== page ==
Curiosity Cures Bias

Curiosity Cures Bias

We all think we form opinions by carefully weighing the evidence. But that's rarely the case, especially when it comes to politically divisive issues such as global warming, GMOs, vaccinations, and fracking. Luckily, there's a cure.

A 2016 study by Yale University researchers set out to determine what impact scientific knowledge and curiosity had on people's opinions of polarizing scientific topics. They began by measuring these two elements in the participants. Scientific knowledge was determined with a set of questions about basic scientific facts and quantitative reasoning, and scientific curiosity was measured with a set of questions and a choice of material to read—those who chose to read science stories over sports or politics got a higher curiosity score.

With these characteristics measured, the participants then judged how concerned they were about politically charged issues. Predictably, liberal Democrats were more likely to judge global warming and fracking as significant risks to the planet, and conservative Republicans were less so. But strangely, the more scientific knowledge a person had, the more likely they were to be polarized—scientifically knowledgeable liberals were most concerned about the risks, and scientifically knowledgeable conservatives were least concerned. Scientific curiosity, though, showed something different. The more curious people's opinions got closer to converging politically, with more concern over fracking and global warming from curious liberals and conservatives alike. This shows that reaching across the aisle for bipartisanship doesn't require more knowledge; it just requires a more curious mind. Learn more about curiosity with the videos below.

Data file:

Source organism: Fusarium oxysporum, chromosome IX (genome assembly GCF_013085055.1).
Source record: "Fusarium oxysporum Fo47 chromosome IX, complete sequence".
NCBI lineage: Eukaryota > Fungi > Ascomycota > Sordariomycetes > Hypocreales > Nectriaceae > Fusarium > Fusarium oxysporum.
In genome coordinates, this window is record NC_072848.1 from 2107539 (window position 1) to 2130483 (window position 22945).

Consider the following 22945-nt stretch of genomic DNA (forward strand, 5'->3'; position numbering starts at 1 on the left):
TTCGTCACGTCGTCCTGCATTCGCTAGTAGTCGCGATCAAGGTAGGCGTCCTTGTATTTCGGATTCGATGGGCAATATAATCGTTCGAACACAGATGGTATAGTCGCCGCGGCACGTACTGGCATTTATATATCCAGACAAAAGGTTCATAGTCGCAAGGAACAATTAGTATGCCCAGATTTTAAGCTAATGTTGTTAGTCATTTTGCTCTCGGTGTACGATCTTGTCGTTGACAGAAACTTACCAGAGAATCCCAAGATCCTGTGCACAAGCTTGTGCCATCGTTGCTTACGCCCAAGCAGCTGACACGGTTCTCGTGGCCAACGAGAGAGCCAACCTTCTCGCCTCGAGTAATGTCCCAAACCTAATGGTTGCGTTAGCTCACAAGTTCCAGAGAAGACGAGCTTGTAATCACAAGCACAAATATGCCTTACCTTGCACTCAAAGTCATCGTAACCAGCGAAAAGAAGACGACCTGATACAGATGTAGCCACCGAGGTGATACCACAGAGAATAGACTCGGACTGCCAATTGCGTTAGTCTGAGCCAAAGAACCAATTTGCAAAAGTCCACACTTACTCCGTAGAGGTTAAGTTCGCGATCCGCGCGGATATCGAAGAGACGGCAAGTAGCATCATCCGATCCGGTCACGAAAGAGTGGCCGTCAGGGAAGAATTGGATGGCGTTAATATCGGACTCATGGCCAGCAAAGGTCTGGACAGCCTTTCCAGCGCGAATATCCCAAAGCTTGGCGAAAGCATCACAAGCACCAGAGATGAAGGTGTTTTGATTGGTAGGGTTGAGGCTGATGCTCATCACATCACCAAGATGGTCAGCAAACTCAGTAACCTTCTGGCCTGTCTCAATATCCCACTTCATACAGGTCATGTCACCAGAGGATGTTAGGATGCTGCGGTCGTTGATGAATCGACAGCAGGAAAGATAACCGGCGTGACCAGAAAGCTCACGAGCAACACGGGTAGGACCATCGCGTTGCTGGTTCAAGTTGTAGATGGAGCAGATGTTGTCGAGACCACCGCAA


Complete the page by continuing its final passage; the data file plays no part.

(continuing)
Why Curiosity Is A Superpower

Hear the benefits of curiosity from author Brian Grazer.

The Science of Curiosity

A study set out to determine exactly how curious monkeys are.

03:30

Understanding Unconscious Bias

You might think you weigh the evidence, but a lot of your decisions are made on instinct.

03:00

from The Royal Society

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Politics

Psychology

Etymology

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